We went out to have lunch at the same place we had lunch for the past two days. My dad got Steak on a Stick (with rice!) and my mom and I got two different kinds of fish and chips. For dessert, I had the turtle cheesecake again, while my dad fell in love with a butterscotch pie topped with a massive amount of meringue.
The weather was nasty today - all wind and rain and fog and chill. We spent most of our time indoors as possible.
After doing some Rosetta Stone French back in the room, we went back to the National Park side of Chéticamp to visit the Hooked Rug Museum. Hooked rugs, made by slipping yarn through stretched burlap in patterns not dissimilar to a gigantic cross-stitch, are a Chéticamp specialty, and most of the examples in the museum were stunning. Considered works of art as opposed to items to walk on, many were amazingly intricate, using miles of yarn hand-died in up to 400 different colors just for one rug. The time-consuming nature of this meant that the largest rugs - such as ones depicting the Crucifixion and the Resurrection - took a year of work to make each.
Mural-esque rugs depicted a collage of scenery from U.S. and Canadian history, including one that featured the heads of every Canadian Prime Minister (until about 1960) and every U.S. President (until about 1960). The artist of much of the rugs in the museum hand-made them up until her death, and her work has been featured in the White House, the Vatican, and Buckingham Palace.
I found the Prime Minister with the best name - a fellow named Diefenbaker, who has a lake in Saskatchewan named after him - and took a picture with Yoder the Duck next to his immense forehead.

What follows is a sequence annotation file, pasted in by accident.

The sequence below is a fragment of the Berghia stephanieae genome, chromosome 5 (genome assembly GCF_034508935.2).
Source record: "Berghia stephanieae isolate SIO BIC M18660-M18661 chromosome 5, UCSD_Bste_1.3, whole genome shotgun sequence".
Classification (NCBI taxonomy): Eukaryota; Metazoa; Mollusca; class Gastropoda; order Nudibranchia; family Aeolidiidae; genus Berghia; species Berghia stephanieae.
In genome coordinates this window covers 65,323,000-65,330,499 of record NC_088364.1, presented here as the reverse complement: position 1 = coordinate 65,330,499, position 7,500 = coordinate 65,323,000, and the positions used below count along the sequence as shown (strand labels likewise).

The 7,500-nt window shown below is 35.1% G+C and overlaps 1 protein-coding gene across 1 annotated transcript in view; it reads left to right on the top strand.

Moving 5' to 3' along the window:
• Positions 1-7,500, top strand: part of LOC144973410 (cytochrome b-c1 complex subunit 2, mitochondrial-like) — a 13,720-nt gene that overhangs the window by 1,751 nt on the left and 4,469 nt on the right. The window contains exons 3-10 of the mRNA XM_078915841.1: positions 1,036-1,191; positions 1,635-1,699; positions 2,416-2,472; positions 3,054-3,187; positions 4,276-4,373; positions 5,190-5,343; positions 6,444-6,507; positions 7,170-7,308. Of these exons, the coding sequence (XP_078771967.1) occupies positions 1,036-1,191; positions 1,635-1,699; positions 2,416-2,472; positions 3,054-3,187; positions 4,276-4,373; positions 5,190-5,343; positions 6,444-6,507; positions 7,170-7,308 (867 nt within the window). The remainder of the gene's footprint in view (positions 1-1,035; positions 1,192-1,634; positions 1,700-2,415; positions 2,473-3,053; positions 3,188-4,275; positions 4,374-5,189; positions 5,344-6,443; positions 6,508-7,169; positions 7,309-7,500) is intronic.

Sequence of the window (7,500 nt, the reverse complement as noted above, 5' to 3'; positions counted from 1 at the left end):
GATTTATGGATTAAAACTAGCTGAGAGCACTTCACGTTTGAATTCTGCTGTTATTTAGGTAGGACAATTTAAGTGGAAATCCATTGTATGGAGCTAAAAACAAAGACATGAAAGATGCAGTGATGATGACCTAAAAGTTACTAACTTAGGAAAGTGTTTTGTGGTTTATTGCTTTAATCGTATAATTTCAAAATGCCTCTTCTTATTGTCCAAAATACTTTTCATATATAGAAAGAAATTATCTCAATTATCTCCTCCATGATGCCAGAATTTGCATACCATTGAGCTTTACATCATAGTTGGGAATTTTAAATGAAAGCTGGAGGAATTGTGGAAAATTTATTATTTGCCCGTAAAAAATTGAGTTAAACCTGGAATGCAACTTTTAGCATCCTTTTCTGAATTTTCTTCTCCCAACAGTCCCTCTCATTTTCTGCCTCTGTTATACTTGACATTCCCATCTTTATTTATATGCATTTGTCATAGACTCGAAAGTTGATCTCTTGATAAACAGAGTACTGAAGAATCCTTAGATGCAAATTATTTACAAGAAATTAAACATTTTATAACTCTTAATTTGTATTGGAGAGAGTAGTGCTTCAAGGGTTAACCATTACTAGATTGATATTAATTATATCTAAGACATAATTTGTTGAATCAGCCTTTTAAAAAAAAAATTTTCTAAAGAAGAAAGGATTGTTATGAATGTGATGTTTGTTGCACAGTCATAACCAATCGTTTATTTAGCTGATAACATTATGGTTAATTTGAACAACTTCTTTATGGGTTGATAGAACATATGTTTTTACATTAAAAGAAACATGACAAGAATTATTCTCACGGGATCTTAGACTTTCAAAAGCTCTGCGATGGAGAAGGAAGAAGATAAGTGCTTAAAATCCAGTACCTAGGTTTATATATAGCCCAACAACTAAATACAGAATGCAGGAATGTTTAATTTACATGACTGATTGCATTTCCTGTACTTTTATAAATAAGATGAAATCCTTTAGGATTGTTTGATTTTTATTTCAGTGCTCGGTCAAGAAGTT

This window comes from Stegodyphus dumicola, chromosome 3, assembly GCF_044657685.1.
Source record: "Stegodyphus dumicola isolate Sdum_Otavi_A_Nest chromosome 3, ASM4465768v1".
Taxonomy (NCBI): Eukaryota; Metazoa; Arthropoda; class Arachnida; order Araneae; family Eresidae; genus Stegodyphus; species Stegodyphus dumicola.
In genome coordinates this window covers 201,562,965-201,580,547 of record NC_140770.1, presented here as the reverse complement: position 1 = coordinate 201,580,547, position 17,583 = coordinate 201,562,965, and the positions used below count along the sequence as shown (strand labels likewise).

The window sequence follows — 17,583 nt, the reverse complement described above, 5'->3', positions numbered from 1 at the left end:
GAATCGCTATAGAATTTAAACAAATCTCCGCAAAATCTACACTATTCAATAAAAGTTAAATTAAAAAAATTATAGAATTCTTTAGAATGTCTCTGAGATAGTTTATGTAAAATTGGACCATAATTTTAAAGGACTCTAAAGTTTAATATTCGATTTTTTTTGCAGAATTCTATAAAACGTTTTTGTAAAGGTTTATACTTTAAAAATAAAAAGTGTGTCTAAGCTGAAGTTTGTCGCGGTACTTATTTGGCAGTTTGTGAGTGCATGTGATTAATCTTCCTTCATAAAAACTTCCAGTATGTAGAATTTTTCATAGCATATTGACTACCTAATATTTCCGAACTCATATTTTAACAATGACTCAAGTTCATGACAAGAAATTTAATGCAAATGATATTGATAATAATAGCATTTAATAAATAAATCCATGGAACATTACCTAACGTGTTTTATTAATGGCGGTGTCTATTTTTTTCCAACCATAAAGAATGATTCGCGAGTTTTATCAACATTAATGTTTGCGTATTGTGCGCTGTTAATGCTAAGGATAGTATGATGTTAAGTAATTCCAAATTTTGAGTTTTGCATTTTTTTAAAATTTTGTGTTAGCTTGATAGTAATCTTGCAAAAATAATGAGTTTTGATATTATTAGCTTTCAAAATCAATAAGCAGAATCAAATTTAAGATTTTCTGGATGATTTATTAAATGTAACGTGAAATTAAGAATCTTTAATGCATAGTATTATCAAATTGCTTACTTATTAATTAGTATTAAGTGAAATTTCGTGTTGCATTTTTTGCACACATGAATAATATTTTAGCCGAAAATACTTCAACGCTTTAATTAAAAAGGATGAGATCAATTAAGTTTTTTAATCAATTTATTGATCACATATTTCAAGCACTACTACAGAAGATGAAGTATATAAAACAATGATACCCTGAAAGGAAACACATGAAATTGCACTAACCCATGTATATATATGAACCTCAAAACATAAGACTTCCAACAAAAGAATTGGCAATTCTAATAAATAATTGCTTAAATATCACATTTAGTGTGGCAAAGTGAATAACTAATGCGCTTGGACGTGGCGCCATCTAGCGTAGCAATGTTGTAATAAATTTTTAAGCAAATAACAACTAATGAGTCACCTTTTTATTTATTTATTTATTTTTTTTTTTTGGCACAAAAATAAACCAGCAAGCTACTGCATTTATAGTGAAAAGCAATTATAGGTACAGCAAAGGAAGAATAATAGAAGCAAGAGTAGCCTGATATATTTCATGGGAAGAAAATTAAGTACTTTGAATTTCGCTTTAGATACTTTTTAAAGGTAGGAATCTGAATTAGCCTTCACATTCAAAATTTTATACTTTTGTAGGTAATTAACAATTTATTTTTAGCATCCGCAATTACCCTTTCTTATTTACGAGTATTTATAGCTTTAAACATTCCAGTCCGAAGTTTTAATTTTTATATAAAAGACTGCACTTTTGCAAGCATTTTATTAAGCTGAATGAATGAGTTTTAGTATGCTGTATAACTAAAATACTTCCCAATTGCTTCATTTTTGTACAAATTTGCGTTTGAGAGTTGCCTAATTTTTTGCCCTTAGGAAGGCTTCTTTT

After engrossing ourselves in the beauty of these rugs for about an hour, talking to the Acadians who staffed the place, and getting an ornament for my mom's Collection, we went back, did a little more French, then went back out for dinner - again at the same place. This time, I got some crab legs - and they were some of the most juicy things ever. If crabs had bones, this meat would have fallen right off them.
I had another slice of my beloved Turtle Cheesecake, but my dad was out of luck - the place had ran out of butterscotch pie for the day. Saddened, he drowned his disappointment in sugar-packet-laden coffee.
(Side note: I think my mom is tired, as she's been scattered for most of the day. While in the car, she thought that it was in the shop, and called out to it ... while she was sitting in the back seat as we rolled down the main street. After repeated spastic moments during our French sessions, we decided to keep her from messing with the laptop controls. She also dropped a whole sugar packet - paper and all! - into her then-black coffee.)
We finished up our French, so we're now halfway done with the course (and we know some basic parts of a conversation before we hit Québec).
Tomorrow: our last full day in Chéticamp as our unexpected stay begins to draw to a close.